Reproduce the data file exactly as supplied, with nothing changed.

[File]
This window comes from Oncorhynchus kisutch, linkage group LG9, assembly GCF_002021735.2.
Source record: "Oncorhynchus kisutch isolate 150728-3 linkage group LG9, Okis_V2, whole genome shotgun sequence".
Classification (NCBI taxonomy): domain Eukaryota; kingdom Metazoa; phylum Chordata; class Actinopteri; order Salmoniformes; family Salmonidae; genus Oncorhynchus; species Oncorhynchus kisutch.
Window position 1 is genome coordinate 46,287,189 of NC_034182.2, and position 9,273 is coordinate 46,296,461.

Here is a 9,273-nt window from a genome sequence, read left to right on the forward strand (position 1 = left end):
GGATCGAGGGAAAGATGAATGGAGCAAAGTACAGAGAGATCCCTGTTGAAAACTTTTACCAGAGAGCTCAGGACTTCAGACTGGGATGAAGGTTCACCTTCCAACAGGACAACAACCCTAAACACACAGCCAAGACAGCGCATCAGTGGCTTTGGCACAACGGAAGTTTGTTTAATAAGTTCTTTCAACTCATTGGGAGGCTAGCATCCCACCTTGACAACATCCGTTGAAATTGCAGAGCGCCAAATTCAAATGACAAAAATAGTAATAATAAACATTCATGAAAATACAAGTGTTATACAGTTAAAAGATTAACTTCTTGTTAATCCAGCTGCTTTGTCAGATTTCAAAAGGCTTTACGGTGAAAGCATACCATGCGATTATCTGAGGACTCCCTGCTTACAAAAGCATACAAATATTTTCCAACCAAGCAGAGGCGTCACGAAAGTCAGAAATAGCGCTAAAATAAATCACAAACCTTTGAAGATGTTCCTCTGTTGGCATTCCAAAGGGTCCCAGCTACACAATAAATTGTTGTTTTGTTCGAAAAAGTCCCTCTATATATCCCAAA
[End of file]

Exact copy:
This window comes from Oncorhynchus kisutch, linkage group LG9, assembly GCF_002021735.2.
Source record: "Oncorhynchus kisutch isolate 150728-3 linkage group LG9, Okis_V2, whole genome shotgun sequence".
Classification (NCBI taxonomy): domain Eukaryota; kingdom Metazoa; phylum Chordata; class Actinopteri; order Salmoniformes; family Salmonidae; genus Oncorhynchus; species Oncorhynchus kisutch.
Window position 1 is genome coordinate 46,287,189 of NC_034182.2, and position 9,273 is coordinate 46,296,461.

Here is a 9,273-nt window from a genome sequence, read left to right on the forward strand (position 1 = left end):
GGATCGAGGGAAAGATGAATGGAGCAAAGTACAGAGAGATCCCTGTTGAAAACTTTTACCAGAGAGCTCAGGACTTCAGACTGGGATGAAGGTTCACCTTCCAACAGGACAACAACCCTAAACACACAGCCAAGACAGCGCATCAGTGGCTTTGGCACAACGGAAGTTTGTTTAATAAGTTCTTTCAACTCATTGGGAGGCTAGCATCCCACCTTGACAACATCCGTTGAAATTGCAGAGCGCCAAATTCAAATGACAAAAATAGTAATAATAAACATTCATGAAAATACAAGTGTTATACAGTTAAAAGATTAACTTCTTGTTAATCCAGCTGCTTTGTCAGATTTCAAAAGGCTTTACGGTGAAAGCATACCATGCGATTATCTGAGGACTCCCTGCTTACAAAAGCATACAAATATTTTCCAACCAAGCAGAGGCGTCACGAAAGTCAGAAATAGCGCTAAAATAAATCACAAACCTTTGAAGATGTTCCTCTGTTGGCATTCCAAAGGGTCCCAGCTACACAATAAATTGTTGTTTTGTTCGAAAAAGTCCCTCTATATATCCCAAA